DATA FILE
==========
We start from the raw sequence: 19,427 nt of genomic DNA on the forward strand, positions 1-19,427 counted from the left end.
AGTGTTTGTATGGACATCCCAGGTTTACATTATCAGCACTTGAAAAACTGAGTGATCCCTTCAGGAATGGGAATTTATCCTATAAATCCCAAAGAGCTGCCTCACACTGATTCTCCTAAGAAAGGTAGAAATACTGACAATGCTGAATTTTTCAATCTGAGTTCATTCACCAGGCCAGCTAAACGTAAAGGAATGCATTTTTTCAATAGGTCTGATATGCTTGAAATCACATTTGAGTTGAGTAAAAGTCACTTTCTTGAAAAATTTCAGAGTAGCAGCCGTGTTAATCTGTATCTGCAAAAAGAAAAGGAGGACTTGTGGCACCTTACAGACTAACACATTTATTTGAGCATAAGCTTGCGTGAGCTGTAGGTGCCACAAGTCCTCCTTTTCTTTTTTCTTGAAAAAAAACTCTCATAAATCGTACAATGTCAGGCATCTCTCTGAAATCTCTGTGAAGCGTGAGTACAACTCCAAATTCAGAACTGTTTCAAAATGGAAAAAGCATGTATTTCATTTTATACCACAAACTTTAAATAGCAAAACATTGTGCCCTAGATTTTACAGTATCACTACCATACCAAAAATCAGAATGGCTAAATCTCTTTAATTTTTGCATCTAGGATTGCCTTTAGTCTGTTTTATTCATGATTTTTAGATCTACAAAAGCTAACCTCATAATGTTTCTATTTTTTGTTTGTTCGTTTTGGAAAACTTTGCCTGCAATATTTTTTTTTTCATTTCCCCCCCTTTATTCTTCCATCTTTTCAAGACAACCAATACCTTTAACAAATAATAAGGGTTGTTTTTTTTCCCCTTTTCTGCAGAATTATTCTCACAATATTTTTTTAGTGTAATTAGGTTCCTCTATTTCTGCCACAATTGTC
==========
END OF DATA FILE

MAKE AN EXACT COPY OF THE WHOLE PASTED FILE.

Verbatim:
We start from the raw sequence: 19,427 nt of genomic DNA on the forward strand, positions 1-19,427 counted from the left end.
AGTGTTTGTATGGACATCCCAGGTTTACATTATCAGCACTTGAAAAACTGAGTGATCCCTTCAGGAATGGGAATTTATCCTATAAATCCCAAAGAGCTGCCTCACACTGATTCTCCTAAGAAAGGTAGAAATACTGACAATGCTGAATTTTTCAATCTGAGTTCATTCACCAGGCCAGCTAAACGTAAAGGAATGCATTTTTTCAATAGGTCTGATATGCTTGAAATCACATTTGAGTTGAGTAAAAGTCACTTTCTTGAAAAATTTCAGAGTAGCAGCCGTGTTAATCTGTATCTGCAAAAAGAAAAGGAGGACTTGTGGCACCTTACAGACTAACACATTTATTTGAGCATAAGCTTGCGTGAGCTGTAGGTGCCACAAGTCCTCCTTTTCTTTTTTCTTGAAAAAAAACTCTCATAAATCGTACAATGTCAGGCATCTCTCTGAAATCTCTGTGAAGCGTGAGTACAACTCCAAATTCAGAACTGTTTCAAAATGGAAAAAGCATGTATTTCATTTTATACCACAAACTTTAAATAGCAAAACATTGTGCCCTAGATTTTACAGTATCACTACCATACCAAAAATCAGAATGGCTAAATCTCTTTAATTTTTGCATCTAGGATTGCCTTTAGTCTGTTTTATTCATGATTTTTAGATCTACAAAAGCTAACCTCATAATGTTTCTATTTTTTGTTTGTTCGTTTTGGAAAACTTTGCCTGCAATATTTTTTTTTTCATTTCCCCCCCTTTATTCTTCCATCTTTTCAAGACAACCAATACCTTTAACAAATAATAAGGGTTGTTTTTTTTCCCCTTTTCTGCAGAATTATTCTCACAATATTTTTTTAGTGTAATTAGGTTCCTCTATTTCTGCCACAATTGTC